|11-20-2016, 09:51 PM||#10|
Join Date: Nov 2014
Location: Minden, NV
I'd guess everyone here has long ago made the decision, this is sort of preaching the choir. This is a cross-post:
Thank you for protecting your family, and sharing your story.
I think it brings home a lesson. When deciding to be responsible for your and your family's safety by arming yourself, CCW, home defense weapon, whatever, it's important to "sit down with yourself" and make that decision in your mind - "Am I willing to take someone's life to that end"? Delaying the decision to, "if and when it's ever necessary" can turn things badly, as any delay may potentially shift advantage to the bad guy. I'm thinking you solidly arrived at the decision to use deadly force during the fight. All well that end's well, as they say . . . and good!
Long ago (1971), an Oakland PD academy instructor asked if everyone in the class had made the decision they would kill someone if need be, that the time for thinking it through was right then, as there would likely be no time on the street for the luxury of deliberation as any hesitation could cost us or some other innocent their lives. I think most of us had long before thought it through, I know I had, still it was recognized as a potential impediment to quick and decisive decision making and it was acknowledged we needed to answer, validate, and compartmentalize that decision for ourselves and ahead of time.
|11-21-2016, 07:24 AM||#11|
Join Date: Jan 2016
Location: Columbus OH
I read this linked thread a few days ago----having "been there, done that" its not an easy decision to make, that second guessing oneself that sets in the longer an encounter lasts. In my case the "mexican stand off" was going on, me perfectly content to let it proceed thinking the intruder would eventually stumble away. It was obvious he was jacked up on something and I didn't want to take his life without giving him the opportunity to retreat.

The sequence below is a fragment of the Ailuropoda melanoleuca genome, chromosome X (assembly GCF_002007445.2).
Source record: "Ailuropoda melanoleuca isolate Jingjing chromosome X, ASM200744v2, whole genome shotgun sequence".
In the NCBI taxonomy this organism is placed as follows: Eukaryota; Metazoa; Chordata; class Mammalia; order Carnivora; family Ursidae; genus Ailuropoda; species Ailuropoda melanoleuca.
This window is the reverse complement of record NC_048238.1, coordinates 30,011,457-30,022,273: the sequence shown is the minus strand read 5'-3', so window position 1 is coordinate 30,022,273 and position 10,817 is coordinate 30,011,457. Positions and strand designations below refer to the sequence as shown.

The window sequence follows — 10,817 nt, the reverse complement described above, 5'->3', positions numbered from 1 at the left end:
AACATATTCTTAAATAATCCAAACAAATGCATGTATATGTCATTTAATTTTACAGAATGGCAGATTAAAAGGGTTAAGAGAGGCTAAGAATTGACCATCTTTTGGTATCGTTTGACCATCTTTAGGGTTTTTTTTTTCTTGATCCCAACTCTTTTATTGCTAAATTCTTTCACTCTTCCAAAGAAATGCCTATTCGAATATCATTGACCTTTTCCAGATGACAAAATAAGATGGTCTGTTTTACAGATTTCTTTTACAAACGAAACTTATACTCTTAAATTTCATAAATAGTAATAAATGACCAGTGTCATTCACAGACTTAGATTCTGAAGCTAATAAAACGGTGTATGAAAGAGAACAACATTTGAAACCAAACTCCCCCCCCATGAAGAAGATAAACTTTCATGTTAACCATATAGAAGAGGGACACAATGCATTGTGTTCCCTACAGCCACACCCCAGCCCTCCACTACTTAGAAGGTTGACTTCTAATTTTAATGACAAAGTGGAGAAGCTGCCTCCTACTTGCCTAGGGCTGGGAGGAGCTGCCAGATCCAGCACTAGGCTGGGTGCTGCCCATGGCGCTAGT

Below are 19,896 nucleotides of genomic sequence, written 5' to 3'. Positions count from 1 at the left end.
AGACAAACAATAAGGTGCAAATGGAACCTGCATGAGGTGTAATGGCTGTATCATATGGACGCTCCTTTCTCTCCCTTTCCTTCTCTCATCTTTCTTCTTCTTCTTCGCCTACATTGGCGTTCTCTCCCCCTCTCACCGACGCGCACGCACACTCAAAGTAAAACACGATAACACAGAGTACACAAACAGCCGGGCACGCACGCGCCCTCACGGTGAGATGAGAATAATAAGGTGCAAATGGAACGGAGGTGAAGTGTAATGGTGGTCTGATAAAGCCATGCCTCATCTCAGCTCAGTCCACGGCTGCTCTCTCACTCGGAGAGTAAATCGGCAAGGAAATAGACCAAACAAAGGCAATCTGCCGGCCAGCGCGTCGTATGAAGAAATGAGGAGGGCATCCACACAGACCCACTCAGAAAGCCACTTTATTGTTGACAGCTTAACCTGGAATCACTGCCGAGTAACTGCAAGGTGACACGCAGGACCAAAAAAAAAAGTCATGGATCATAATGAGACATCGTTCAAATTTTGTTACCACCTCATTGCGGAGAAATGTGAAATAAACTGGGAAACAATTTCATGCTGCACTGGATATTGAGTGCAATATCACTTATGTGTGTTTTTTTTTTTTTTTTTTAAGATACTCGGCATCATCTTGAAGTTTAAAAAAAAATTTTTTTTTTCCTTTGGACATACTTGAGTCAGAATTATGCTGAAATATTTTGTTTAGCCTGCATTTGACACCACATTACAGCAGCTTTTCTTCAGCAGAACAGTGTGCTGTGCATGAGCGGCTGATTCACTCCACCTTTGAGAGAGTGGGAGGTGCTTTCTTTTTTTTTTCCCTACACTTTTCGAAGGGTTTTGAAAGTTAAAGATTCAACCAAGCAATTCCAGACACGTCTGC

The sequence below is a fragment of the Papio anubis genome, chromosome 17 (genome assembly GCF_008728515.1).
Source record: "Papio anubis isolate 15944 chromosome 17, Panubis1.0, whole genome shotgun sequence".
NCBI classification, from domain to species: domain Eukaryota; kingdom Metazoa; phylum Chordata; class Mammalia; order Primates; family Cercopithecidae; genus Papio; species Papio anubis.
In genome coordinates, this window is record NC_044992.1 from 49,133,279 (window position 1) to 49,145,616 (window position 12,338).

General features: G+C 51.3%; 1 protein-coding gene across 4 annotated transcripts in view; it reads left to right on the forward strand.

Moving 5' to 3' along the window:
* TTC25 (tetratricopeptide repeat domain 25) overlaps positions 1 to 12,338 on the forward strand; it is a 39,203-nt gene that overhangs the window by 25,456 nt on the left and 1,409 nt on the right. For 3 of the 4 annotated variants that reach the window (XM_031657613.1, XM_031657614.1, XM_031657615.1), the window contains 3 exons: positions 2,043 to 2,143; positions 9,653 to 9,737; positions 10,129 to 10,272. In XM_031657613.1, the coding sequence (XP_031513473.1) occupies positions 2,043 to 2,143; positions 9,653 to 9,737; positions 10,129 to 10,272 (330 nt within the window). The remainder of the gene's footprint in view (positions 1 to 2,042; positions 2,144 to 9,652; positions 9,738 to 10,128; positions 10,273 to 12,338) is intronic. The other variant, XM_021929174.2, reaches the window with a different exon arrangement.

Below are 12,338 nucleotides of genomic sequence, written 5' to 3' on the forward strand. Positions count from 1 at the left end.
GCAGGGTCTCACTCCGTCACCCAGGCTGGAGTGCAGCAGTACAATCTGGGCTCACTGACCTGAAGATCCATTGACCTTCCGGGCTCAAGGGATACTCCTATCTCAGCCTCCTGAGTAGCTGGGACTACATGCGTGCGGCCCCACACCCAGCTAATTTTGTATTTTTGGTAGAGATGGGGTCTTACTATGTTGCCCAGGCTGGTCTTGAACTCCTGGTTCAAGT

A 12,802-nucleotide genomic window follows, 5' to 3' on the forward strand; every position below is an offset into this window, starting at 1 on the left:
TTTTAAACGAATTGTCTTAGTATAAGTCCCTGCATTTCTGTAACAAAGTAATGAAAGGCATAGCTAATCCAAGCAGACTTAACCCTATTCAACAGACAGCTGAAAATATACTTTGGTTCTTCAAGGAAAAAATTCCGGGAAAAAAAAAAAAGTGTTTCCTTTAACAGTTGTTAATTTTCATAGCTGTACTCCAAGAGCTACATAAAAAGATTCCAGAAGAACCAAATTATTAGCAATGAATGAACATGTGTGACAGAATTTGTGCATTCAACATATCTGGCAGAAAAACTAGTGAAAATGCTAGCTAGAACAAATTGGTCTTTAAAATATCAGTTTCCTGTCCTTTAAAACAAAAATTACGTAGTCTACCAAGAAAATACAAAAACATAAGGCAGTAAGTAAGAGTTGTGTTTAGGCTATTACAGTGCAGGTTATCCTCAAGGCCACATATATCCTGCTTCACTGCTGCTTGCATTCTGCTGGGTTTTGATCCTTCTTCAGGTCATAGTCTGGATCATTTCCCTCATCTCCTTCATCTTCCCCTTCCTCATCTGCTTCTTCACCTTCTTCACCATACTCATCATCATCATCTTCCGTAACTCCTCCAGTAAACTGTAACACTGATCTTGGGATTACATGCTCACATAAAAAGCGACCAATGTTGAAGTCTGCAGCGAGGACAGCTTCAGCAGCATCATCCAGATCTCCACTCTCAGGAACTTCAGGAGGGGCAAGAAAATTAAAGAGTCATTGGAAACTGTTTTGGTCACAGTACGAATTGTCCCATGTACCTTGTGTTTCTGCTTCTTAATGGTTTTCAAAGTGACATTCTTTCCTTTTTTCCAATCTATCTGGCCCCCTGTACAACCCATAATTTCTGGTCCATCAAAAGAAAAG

As it turned out the new wife unknowingly entered the scene where the intruder grabbed and held her, his .32 chrome plated revolver fully against her right temple. To this day I'll say his pulling the trigger was completely not his intention but it was a single fatal shot none the less. As she fell to the floor his facial expression told me it was accidental but at that point it didn't matter---he was still armed so it was necessary to take him out.
The only regret about that day is my initial hesitation---this was in a small Texas town in 1978, the intruder somewhat well known as a young man with drug problems, his family rock solid God-fearing hard working members of the town. (This was revealed to me during the after-action investigation.)
A question I ask any previous non-gun owner considering arming themselves is "what would your first reaction to an intruder assaulting you be?" Anything less than something to the effect an outrage and anger towards that intruder is akin to Bumper's training instructor's test. Pointing a loaded weapon at someone with the decision to shoot IF NECESSARY is paramount IMHO. Keeping in mind guns serve one major purpose, we who use them as hobbies or such know this; many, many new gun owners do not.